ps: it is said that Nixon's hatchet man Chuck Colson had a sign in his office that read "When you've got 'em by the balls, their hearts and minds will follow". Simply put, every one of our neighbors has a pressure point that can be squeezed

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Re: Indian Naval Discussion

Postby Pratyush » 27 Aug 2011 09:29

Austin wrote:India will soon receive Project 971 submarine
Arms Tass
SNIP..............



Has the interior paint job been completed on the boat??

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Re: Indian Naval Discussion

Postby tsarkar » 27 Aug 2011 11:06

maz wrote:TSarkar, nice to see you here. One point of correction: if I am not mistaken, the P-15A are not getting the 127mm OTO. What we see on these ships are the same gun mounts as Satpura - stealth Oto 76mm SRGM. A bit underarmed for such a large DDG. Of course, I could be wrong and once the covers come off, they may turn out to be 127mm mounts.


Hello Maz, good to see you too.

In that case it would be terribly underarmed.

The OTO deal for 30 pieces was signed for ICG. If I remember right, the Samar class first had this gun, followed by last 3 Kora. However, ICG discovered - as IN discovered sinking the Thai trawler - that terrorists and pirates often have hostages - and large and medium caliber shells cause collateral damage. Imagine the hue and cry in the media if citizens were killed in collateral damage. Hence ICG moved to lower caliber 30 mm BMP-2 gun.

However, I believe all 30 pieces havent been utilized, and some could be upgraded to 127 mm - since OTO delivers them only during build & fitting out. We could pay some incremental money and get the larger gun.

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Re: Indian Naval Discussion

Postby Philip » 27 Aug 2011 13:47

The plan is not to match the PLAN "sub for sub",If one looks at the numbers I have given,the PLAN and PN will still outnumber the IN sub's fleet by a factor of 3! Secondly,the enormous difference in technology and approach to sub design between western and Russian subs has to be understood and taken advantage of.The weaponry used by both is another factor.We have been very fortunate to have had access to German and Russian subs thus far and will now also have access to the French and MESMA AIP.However,MESMA is according to some analysts inferior to German fuel-cell AIP systems.We cannot allow the German experince be consigned to Davy Jones' Locker!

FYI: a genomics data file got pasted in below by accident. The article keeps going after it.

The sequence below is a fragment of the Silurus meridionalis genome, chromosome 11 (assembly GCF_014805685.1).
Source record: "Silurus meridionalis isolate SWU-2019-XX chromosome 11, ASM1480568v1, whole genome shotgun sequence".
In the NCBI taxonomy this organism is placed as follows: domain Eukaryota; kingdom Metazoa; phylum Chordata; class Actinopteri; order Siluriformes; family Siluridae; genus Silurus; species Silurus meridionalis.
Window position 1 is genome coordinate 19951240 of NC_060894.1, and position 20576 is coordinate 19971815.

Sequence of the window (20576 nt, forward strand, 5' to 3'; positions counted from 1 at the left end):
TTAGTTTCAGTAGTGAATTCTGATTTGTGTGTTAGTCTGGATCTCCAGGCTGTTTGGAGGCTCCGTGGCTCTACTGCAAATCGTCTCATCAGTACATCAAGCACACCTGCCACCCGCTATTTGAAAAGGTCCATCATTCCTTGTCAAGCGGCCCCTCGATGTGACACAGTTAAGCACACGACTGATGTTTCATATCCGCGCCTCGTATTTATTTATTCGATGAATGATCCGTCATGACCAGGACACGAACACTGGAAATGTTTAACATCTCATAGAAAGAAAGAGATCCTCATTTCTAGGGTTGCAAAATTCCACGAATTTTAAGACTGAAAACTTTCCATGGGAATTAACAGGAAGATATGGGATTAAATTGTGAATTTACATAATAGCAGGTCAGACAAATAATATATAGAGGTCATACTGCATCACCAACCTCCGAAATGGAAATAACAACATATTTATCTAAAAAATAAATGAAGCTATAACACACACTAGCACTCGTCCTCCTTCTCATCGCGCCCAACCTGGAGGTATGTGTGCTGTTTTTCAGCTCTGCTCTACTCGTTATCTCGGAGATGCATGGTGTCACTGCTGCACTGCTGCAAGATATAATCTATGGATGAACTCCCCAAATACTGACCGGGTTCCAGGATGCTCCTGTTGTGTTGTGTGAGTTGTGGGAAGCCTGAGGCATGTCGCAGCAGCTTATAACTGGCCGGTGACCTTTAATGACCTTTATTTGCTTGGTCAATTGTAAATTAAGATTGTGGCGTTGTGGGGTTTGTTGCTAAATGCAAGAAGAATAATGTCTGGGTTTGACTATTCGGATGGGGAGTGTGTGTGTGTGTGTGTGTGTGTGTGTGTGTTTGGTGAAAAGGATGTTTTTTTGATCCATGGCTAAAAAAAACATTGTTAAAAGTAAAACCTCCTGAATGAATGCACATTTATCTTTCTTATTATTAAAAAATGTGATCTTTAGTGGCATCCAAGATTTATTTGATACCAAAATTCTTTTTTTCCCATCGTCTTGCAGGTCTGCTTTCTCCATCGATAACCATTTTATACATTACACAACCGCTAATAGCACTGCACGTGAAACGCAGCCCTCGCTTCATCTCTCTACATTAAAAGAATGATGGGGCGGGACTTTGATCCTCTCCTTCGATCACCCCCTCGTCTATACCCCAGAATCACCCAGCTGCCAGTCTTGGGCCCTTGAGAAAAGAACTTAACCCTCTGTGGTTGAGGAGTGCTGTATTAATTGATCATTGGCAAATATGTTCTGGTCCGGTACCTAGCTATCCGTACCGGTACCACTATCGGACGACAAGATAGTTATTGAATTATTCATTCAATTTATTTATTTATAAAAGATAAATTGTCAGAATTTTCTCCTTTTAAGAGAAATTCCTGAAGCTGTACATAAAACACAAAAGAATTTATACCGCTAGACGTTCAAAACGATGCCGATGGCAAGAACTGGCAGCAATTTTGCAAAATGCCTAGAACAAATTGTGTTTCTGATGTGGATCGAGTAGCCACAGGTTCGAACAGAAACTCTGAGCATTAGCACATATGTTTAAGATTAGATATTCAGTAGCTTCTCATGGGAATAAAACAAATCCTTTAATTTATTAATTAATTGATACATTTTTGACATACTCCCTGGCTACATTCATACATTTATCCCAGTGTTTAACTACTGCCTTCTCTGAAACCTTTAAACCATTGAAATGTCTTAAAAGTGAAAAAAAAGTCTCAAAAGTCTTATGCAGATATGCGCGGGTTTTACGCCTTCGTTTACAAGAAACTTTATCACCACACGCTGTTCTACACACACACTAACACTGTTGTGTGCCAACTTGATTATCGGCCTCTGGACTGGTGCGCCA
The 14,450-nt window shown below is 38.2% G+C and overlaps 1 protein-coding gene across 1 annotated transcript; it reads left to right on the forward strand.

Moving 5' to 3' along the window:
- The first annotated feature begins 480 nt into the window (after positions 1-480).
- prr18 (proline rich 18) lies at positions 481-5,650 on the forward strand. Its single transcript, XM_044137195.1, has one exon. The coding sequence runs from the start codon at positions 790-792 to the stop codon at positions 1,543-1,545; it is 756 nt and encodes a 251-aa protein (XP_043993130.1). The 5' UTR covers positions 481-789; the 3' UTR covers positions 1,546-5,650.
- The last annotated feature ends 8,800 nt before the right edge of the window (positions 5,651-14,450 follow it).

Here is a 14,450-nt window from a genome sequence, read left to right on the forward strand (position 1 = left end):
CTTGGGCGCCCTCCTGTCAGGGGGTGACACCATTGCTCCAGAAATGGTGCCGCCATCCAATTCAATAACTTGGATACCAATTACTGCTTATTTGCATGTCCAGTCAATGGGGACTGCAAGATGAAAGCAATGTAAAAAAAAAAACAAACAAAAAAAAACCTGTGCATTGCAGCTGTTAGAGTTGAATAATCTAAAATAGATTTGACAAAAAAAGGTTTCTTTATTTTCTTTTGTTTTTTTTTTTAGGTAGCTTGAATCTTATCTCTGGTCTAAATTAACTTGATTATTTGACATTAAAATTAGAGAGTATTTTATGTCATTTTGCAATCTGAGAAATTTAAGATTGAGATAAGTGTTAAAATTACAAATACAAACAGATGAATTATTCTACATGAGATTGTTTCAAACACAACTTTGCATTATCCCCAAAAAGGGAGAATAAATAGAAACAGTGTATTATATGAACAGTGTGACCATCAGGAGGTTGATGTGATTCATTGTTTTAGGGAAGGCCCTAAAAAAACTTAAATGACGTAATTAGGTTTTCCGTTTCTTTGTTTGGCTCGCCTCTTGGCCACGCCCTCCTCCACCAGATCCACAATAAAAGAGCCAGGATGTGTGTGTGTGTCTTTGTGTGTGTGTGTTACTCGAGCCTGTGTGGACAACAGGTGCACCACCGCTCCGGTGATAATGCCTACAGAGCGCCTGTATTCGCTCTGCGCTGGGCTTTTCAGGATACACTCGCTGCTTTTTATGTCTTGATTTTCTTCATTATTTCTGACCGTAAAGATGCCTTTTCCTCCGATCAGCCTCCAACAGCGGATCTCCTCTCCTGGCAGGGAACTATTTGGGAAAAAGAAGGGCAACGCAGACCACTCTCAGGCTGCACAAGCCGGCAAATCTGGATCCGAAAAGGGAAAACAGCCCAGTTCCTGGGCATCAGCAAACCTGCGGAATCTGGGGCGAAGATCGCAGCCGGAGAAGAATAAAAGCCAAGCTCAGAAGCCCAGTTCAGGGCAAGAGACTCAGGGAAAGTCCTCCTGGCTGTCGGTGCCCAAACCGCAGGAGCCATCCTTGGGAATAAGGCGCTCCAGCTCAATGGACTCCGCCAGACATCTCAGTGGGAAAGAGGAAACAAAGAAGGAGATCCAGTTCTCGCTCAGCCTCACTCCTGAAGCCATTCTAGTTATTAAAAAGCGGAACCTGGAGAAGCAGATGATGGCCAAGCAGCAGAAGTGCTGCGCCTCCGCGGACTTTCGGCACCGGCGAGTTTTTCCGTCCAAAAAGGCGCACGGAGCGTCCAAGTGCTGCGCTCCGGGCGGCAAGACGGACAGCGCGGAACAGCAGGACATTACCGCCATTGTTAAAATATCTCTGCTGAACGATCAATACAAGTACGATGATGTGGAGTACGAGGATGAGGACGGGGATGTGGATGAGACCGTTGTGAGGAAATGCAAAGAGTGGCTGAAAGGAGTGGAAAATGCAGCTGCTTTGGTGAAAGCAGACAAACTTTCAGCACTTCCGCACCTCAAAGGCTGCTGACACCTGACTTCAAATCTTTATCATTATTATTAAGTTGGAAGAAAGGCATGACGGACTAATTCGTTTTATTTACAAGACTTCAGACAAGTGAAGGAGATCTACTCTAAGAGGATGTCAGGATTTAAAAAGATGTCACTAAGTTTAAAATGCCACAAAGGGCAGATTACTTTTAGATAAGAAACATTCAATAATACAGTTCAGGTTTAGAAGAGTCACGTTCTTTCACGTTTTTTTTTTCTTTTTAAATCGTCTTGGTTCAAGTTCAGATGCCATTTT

In shallow littoral waters,conventional AIP subs have the advantage over N-boats,both in cost and capability.It is why the USN is training its submariners against leased Swedish conventional subs.Now look at the enormity of the task of defending India's vast coastline and island territories.Just recently,an abandoned merchantman floated all the way from Oman to Juhu Beach undetected! Read the history too of WW2 subs ops and the role of midget subs.Today we are entering into the era of UUVs launched from both mother subs and surfacec vessels for surveillance and sabotage-laying mines,suicide UUVs,etc.With a small fleet of subs,the IN will be unable to sanitise its strategic assets and the multitude of ports around the coast.We are establishing many new naval bases and facilities like Rambili for our N-subs,Karwar and others.The ease with which a PLAN conventional sub tracked a US carrier task force came as arude shock to the US.The SoKos also recd. a huge blow when their ASW corvette was allegedly sunk by a NoKo midget sub of vintage design.

Western subs have little experience of double-hulled designs.The huge advantage that Russian double hulled subs have is in better survivability after suffering damage .During the Cold War many Soviet subs surfaced and survived after experiencing colliisions and other problems mainly due to their double-hulls,where the sub could survive even if one compartment was flooded.Study the single-hull German U-boats,Dolphin design for Israel for comparison.The double hulls also give four surfaces where quietring anechoic coatings can be applied.But this come with a larger sub,capable of carrying missiles like Klub,Brahmos,etc., better suited for all-round offensive ops,than the smaller western subs used primarily as SSKs.